When a late Beethoven quartet is on the program, it’s usually saved for last. There’s always more to hear in a work like Op. 135, which the Danish Quartet played at UC Berkeley’s Hertz Hall on Sunday, and going in with warm ears helped.
Indeed, the Danish players (Frederik Øland and Rune Tonsgaard Sørensen, violins; Asbjørn Nørgaard, viola; and Fredrik Schøyen Sjölin, cello) played with both an eye for new emphases and a lot of heart. They brought out the beautiful intricacies of the slow movement, and heightened the drama of the interlude — “The Difficult Decision” — to the cheerful finale.
Gratifying as Beethoven’s music is on its own, it’s also fun to look for the signs of Haydn’s influence. You needn’t search hard. If the Beethoven work was the unofficial headliner of Sunday’s program, the revelation for me was the opener: Haydn’s Quartet in C Major, Op. 20 No. 2.
Last winter, when I first heard the Danish Quartet perform, I was struck by the virtuoso blending that characterized the group sound. It remains a truly special quality, one that particularly serves music like the opening Moderato here.
It’s often said that Haydn’s later quartets are increasingly egalitarian, and though the first violin still has the most to do here, the other instruments, when they join in, aren’t echoes, or low counterparts — with the Danish players, they really sound the same.
The viola and second violin occasionally take a turn at the continuo line, for example. On Sunday, they played with convincing weight, as if to imitate the cello — who, himself, rose from the harmonic foundation to play the melody in a way that melded with the first violin. In the finale, a fugue, each line was given equal importance — and yet all was so light, everything sounded with perfect clarity, like a tiny music box.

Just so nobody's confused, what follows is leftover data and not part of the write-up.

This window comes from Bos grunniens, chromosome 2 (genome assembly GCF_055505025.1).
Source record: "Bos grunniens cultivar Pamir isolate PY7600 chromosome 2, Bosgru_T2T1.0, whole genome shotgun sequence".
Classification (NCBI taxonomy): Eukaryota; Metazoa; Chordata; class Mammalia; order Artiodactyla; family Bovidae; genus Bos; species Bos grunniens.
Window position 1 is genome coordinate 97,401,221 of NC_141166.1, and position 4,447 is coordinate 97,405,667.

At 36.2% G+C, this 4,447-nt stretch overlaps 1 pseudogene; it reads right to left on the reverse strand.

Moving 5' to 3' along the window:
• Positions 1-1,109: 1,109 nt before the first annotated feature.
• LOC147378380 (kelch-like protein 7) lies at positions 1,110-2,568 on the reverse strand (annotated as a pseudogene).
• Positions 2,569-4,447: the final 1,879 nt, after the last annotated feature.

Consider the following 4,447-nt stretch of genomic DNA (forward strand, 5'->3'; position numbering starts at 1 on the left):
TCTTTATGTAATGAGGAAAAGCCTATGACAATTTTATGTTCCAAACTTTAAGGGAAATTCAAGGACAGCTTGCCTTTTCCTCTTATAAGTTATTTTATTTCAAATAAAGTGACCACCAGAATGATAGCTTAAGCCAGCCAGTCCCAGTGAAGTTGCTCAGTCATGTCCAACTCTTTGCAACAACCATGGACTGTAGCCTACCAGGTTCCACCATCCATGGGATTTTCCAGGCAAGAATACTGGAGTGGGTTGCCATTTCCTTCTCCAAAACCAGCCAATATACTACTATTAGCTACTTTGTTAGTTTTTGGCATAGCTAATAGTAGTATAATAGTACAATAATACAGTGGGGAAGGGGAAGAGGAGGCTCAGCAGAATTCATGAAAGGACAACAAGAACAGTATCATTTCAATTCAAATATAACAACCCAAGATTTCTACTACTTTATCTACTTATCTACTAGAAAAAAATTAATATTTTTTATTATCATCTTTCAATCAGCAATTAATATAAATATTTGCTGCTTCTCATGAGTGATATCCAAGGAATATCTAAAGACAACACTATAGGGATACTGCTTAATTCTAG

Fluid phrasing made the monumental slow movement — aptly named Capriccio — practically operatic. The sweetness of the arias made even more brusque the sudden take-offs of the dotted rhythms, played in striking unisons that linger on diminished harmonies.
From there, Danish eased into the Menuet — gingerly, at first, as if unsure whether the storm had passed. Once the music got going, it was merry — yet hints of the Capriccio tinged the trio with darkness. All this, from the man who was only just getting started with the string quartet.
On the other hand, Webern, finishing his single-movement String Quartet (M. 79) in 1905, hadn’t quite come into his own. In a brief and engaging speech, violist Nørgaard described the inner turmoil of a young composer obsessed with — and yet not quite comfortable with — the emerging 19th-century canon.
Webern, in fact, quotes the same Beethoven quartet: both explicitly, drawing from its melodies, and in smaller textural details, like the sudden prominences of the second violin.
Webern drew inspiration from a triptych of Alpine landscapes — a typically romantic subject, Nørgaard pointed out. Stylistically, though, the music lies somewhere between Schoenberg’s über-romantic, tension-maximizing Verklärte Nacht and the more tonally ambiguous Lyric Suite by Berg.
More than anything, the three-part work is full of distinct characters. It’s indecisive music, in a wonderful way. There’s thorny counterpoint, an expressionist’s fugue, and, once in a while, nervously passionate strains in fully-functioning harmony. The composer who hasn’t yet decided, it turns out, can do anything.